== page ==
Lecturer, Design (Interdisciplinary)
158 College of Design
Ames, IA, 50011
Office: 484 Design
BFA, Painting and Drawing, Drake University, Des Moines, IA, 1991
BA, Psychology, Drake University, Des Moines, IA, 1991
MArch, Harvard University, Cambridge, MA, 1995
On the Web
All my work seeks to use design to create complex, meaningful and transformative change in the world. One of the critical challenges for such work is the need to continually rework disciplinary boundaries to be more adaptive and purposeful. The most fruitful areas for exploration are interwoven among many disciplines and are only visible in from oblique views. My work always begins by asking What are the new vantage points from which we can redefine and engage problems? Increasingly, the answer is that they are outside of conventional disciplinary contours and follow unexpected trajectories. Even as integrative design practitioners, we have to unlearn attitudes that have carved deep habitual ruts.
My specific project focus on rural environments that are extremely pressured ecologically, socially and economically, while being marginalized culturally. I propose ethical design practices that support resilient, place-based outcomes. The pervasive technology based solutions to rural issues have well-defined parameters. However well intentioned, they often exacerbate ecological fragilities rather than regenerating resilient, sustainable systems. To dig deep into new practices requires the ability to defer short-term interests be they ecological, personal or professional.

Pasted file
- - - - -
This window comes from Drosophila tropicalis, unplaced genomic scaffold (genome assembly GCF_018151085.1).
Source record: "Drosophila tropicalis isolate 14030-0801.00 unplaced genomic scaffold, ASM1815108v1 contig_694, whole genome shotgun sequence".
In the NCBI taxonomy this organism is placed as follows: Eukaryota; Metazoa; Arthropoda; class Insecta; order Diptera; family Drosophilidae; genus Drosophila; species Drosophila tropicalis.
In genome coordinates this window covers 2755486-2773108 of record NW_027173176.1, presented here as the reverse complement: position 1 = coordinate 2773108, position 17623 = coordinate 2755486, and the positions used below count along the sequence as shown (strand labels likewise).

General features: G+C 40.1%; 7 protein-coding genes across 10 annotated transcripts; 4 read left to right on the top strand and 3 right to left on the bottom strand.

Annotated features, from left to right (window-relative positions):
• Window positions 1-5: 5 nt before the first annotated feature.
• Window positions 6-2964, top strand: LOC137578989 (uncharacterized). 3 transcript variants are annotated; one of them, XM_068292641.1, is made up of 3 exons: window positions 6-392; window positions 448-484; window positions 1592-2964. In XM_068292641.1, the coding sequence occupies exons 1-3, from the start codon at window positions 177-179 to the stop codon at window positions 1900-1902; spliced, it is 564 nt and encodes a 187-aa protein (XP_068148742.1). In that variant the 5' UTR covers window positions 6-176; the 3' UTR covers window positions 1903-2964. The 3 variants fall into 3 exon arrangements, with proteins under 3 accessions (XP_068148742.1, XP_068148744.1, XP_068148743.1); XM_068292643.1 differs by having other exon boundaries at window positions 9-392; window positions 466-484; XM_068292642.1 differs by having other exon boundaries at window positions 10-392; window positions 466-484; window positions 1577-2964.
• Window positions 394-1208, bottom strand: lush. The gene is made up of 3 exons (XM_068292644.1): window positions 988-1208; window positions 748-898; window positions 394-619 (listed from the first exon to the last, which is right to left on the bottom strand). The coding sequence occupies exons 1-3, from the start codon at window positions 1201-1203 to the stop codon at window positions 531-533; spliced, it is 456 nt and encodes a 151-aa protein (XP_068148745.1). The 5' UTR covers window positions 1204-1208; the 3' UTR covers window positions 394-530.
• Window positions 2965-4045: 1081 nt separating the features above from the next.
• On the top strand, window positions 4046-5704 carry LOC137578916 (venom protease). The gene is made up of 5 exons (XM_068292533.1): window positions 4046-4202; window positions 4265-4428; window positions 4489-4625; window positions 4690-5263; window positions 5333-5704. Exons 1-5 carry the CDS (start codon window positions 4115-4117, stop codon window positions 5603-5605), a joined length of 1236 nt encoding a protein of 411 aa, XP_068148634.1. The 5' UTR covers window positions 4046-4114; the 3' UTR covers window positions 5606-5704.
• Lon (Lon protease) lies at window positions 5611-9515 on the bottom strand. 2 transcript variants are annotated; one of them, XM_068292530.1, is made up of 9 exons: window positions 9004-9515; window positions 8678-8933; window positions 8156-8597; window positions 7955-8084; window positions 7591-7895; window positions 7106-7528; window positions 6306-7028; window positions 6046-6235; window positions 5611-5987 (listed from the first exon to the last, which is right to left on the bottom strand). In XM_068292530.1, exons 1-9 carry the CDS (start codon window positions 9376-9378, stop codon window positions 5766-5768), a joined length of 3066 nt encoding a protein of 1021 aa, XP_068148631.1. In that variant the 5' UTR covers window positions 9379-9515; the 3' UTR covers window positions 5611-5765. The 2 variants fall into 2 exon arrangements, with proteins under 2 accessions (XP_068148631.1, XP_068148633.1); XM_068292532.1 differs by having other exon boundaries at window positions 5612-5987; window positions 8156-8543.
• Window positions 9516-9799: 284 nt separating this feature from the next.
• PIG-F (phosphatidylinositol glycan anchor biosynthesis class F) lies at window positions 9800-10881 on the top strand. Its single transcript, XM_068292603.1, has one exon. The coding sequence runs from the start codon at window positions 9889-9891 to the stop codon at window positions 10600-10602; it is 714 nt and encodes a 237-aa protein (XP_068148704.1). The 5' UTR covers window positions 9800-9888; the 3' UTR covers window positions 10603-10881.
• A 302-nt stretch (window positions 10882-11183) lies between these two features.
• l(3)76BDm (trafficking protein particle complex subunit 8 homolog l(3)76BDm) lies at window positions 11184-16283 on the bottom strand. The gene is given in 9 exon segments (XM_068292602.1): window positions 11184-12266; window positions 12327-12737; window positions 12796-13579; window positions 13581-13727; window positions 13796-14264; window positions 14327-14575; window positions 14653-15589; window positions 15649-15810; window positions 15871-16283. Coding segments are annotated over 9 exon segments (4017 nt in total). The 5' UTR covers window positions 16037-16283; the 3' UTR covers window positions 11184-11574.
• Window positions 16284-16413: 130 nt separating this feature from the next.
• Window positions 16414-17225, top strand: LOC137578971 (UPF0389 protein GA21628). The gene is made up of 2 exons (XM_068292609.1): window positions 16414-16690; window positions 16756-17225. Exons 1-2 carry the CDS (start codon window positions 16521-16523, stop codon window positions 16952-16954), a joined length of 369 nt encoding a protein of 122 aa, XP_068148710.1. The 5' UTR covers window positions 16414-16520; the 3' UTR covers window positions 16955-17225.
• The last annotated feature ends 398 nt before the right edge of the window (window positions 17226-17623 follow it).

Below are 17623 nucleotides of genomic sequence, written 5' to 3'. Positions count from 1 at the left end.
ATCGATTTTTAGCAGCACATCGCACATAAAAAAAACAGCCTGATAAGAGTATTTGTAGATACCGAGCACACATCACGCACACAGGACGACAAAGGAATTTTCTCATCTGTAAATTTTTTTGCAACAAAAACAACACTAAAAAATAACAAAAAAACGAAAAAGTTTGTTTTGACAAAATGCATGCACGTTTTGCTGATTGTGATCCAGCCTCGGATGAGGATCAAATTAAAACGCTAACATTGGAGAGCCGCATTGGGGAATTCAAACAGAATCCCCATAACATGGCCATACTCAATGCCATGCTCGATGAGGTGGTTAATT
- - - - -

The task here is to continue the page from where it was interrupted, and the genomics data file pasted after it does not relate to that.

Such approach asks us to think beyond narrowly linear notions of how to “advance” architecture. We need to ask instead, How can we “unsettle” and “resettle” the land that will provide for biodiversity, native systems and cultural vibrancy? How can we root ourselves and build community with a deep appreciation of co-habitation with the more than human world? How can we develop richer experiences that find wealth in local knowledge, shared interests and empathy? In short, I call for a creative activism to bring into focus alternatives to consumptive and exploitative practices, an activism founded upon rural design agency and cultural equity. The process of architectural and design endeavors begins by seeking an invitation to work within the communities we serve. Reclaiming discarded and marginalized cultural and natural heritages rooted in place can help redirect us to more ethical and sustainable practices.
Founder and co-director of the Westbrook Artists’ Site (WAS) in Winterset, IA. WAS is 550 acres devoted to rehabilitative ecology, rural design, and creative exploration. http://westbrookartists.weebly.com/ http://kevinlair.weebly.com/
Art in the Public Sphere Fellowship Project and building cultural equity in rural communities.